This blog originally appeared on Dark Shiny Unicorn with the title of “Cyberbullying"
(The Love Club: Picture still from a behind the scenes. - Credit Teressa Gehrke)
Author Teressa Gehrke
Cyberbullying, has it happened to you? It has happened to me. And yes, recently as an adult. I typically don’t respond to nasty comments. I block people or I just don’t post to public forums anymore because of the vitriol these days. I don’t have time for negativity.
What is cyberbullying?
The government site, StopBullying.gov, defines it as “Cyberbullying that takes place over digital devices like cell phones, computers, and tablets. Cyberbullying can occur through SMS, text, and apps, or online in social media, forums, or gaming where people can view, participate in, or share content.” The site also states, “Cyberbullying includes sending, posting, or sharing negative, harmful, false, or mean content about someone else. It can include sharing personal or private information about someone else causing embarrassment or humiliation. Some cyberbullying crosses the line into unlawful or criminal behavior.” This can be done by people of your own age or of differing ages. A recent news story alleged a mother bullied girls on her daughter’s high school cheerleading squad in order to get them kicked off the team. She used deep fakes to illustrate how bad and immoral these girls were and how they should be removed from the squad, so that her daughter could be moved up on the team. The mother was arrested and charged with cyber harassment of a child and harassment. Yes, cyberbullying can be a crime.
How does cyberbullying work?
First, you need a forum to communicate and some other type of mean-spirited motivation. Some of the tactics described by StopBullying.gov include:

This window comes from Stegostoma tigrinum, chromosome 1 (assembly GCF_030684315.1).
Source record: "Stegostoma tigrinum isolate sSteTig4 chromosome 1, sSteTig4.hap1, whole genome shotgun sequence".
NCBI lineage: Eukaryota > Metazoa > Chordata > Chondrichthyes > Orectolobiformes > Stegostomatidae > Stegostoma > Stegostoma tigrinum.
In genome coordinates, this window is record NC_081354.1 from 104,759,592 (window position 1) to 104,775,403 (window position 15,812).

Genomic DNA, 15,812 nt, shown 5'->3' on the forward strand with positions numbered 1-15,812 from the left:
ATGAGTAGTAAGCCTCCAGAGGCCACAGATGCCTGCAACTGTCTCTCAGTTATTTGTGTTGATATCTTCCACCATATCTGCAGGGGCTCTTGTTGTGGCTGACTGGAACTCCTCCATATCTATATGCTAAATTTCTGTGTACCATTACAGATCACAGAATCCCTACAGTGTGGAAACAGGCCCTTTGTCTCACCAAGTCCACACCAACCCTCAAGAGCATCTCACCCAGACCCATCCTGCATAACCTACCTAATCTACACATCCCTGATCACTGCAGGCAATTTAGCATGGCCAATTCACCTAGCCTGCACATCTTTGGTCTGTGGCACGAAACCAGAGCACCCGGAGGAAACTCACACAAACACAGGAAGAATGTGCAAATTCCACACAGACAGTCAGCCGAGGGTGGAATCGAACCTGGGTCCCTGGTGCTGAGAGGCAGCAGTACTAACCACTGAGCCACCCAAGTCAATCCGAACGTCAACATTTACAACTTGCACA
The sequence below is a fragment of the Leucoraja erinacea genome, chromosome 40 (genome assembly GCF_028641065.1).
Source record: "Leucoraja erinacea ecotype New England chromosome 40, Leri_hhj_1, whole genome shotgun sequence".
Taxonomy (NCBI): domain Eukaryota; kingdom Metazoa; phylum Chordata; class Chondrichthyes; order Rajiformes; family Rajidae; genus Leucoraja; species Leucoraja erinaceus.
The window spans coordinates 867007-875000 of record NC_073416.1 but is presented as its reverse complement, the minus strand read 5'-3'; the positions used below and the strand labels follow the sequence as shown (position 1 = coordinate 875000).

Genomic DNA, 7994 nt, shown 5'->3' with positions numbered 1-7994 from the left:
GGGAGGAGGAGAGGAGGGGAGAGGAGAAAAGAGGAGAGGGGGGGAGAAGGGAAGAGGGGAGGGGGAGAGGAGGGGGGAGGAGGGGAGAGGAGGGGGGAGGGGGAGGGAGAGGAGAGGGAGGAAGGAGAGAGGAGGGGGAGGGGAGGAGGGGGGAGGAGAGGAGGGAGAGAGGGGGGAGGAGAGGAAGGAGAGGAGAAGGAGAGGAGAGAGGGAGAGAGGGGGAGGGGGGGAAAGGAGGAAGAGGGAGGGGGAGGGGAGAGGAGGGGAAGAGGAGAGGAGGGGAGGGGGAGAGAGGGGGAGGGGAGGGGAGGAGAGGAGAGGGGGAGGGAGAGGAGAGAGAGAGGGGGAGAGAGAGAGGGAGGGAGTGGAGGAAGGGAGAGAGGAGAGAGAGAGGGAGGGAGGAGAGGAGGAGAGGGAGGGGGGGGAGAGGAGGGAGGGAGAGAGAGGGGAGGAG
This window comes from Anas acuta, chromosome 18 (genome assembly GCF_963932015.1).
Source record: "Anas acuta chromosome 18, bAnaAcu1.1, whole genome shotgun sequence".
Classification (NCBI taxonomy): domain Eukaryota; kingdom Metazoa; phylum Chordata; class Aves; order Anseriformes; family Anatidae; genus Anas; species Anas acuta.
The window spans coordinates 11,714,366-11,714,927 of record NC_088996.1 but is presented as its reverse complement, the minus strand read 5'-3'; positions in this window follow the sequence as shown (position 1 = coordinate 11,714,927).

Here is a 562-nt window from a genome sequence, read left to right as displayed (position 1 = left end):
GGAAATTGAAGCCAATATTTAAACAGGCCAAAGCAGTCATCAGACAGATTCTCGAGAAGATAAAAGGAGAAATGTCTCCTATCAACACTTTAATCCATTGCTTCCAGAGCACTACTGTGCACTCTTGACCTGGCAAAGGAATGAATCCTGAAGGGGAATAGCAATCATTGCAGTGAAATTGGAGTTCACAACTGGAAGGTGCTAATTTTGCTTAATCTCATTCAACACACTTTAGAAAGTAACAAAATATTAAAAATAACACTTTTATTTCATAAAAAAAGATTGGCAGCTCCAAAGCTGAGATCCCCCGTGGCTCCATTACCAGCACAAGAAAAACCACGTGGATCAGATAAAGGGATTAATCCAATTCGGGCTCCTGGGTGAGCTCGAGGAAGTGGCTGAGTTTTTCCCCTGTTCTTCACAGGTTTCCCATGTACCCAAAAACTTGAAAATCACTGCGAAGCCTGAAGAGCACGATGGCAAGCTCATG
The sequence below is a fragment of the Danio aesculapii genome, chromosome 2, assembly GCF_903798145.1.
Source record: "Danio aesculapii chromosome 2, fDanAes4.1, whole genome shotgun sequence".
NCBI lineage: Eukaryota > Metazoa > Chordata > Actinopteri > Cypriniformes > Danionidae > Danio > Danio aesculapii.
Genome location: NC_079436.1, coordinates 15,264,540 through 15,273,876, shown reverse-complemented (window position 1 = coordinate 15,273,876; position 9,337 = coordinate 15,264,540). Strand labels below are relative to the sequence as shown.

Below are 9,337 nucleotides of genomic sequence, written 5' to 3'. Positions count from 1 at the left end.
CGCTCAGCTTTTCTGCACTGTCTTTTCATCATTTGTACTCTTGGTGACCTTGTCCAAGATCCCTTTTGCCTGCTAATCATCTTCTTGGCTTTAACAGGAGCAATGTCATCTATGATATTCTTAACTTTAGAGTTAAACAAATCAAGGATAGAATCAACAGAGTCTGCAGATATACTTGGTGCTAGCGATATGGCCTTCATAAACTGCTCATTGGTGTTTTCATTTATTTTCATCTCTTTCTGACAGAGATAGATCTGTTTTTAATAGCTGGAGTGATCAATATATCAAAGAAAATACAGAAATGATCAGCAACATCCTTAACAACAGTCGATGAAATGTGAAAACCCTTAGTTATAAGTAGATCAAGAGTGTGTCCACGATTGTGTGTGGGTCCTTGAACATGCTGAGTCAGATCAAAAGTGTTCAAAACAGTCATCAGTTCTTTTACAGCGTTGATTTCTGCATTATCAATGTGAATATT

Posting comments or rumors about someone online that are mean, hurtful, or embarrassing, especially about race, religion, ethnicity, or other personal characteristics.
Threatening to hurt someone or telling them to kill themselves.
Posting a mean or hurtful picture or video.
Pretending to be someone else online in order to solicit or post personal or false information about someone else.
Creating a mean or hurtful webpage about someone.
Doxing is a form of online harassment used to exact revenge and to threaten and destroy the privacy of individuals by making their personal information public, including addresses, social security, credit card and phone numbers, links to social media accounts, and other private data.
Can cyberbullying have a financial gain as a motivation?
Of course! In the right context, it harkens back to the day of when people would bully a kid on the playground for their lunch money. It’s the same concept, right? Now, we do it with cryptocurrency and ransomware. A cousin of this would also be cyber coercion, which I discuss in Blog 9 & Blog 10.
Personal gain is an obvious motivation. Popularity itself can be viewed as a currency to elevate one’s stature above others. Zoe Rose shared in Trip Wire, that “it has been often used in an attempt by the bully to raise themselves above their target and/or discredit the target.” I like to think that most people aren’t very good at this and that it often backfires in epic proportion. However, the anonymity behind cyberbullying can be daunting. It can also be incredibly hurtful to the victim.
In addition, fake profiles that